Standing Up for Your Adult ADHD Needs
Once upon a time, in a land called Bryn Mawr, PA, I was afraid to stand up for my adult ADHD needs. I was first diagnosed my sophomore year and started to receive testing accommodations for my fall semester finals. It was so difficult to accept my adult ADHD diagnosis and even more difficult that I needed something extra to perform at the same level as everyone else. It made me feel less than.
Accommodating Adult ADHD Needs
And, then, I saw how my grades improved. I felt better when I was able to read those long-winded essay questions and was able to respond with well reasoned answers. It felt empowering!
The longer I sat with my diagnosis, the better I felt about my needs. When I take a test, I get extra time and a room to myself. I perform consistently better when my needs are met and I no longer feel like I'm getting extra-special treatment - the playing field is being leveled.
I wrote on my little form they give you that I have adult ADHD and that it could possibly make it difficult for me to sit in the jury. The first judge dismissed me immediately after seeing my form. The second judge had me approach the bench. She mentioned seeing that I have a B.A. in Psychology and wondered that if I could get through my degree, then maybe I could get through a trial.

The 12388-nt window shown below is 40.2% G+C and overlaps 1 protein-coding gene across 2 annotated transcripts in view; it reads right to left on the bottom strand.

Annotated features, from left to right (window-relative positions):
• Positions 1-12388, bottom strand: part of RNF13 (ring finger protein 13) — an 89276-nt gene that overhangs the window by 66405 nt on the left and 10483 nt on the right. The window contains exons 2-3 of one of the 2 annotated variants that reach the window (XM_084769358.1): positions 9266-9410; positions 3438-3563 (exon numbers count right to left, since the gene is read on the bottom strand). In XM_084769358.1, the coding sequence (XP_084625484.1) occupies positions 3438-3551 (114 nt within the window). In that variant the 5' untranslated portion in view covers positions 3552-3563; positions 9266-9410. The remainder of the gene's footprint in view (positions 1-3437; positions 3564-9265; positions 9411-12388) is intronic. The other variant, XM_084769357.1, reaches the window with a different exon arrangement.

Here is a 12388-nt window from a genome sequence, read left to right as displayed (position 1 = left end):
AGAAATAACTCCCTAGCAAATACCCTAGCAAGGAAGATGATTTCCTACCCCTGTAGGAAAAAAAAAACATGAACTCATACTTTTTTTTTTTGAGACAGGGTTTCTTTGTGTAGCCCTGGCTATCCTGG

I was honest. I could do it if I was allowed to take notes. My memory, when it comes to things I hear, isn't always the best. When I'm able to write it down, my memory is a bout a bajillion times better. The judge honored my request - but, not without some difficulty.
Turns out, the courthouse was in a notebook shortage! The judge required that her bailiff acquire six notebooks (one for each jury member), never mentioning that I was the reason for the request. Her bailiff returned several times saying that there just weren't any notebooks around. Eventually, the bailiff found six semi-used legal pads and six pens for us. We sat through the trial, deliberated and the verdict was delivered.
I was so impressed with this judge taking my needs so seriously. It really touched me. And my fellow jury members, save one (she preferred to just listen), loved having the notebooks. It made deliberation so much easier; we were able to flip back and remember just what the witnesses had said. My adult ADHD needs being met made others able to learn and remember better. Now, that's what I call justice!
Prager, E. (2013, March 25). Standing Up for Your Adult ADHD Needs, HealthyPlace. Retrieved on 2019, August 17 from https://www.healthyplace.com/blogs/livingwithadultadhd/2013/03/standing-up-for-your-adult-adhd-needs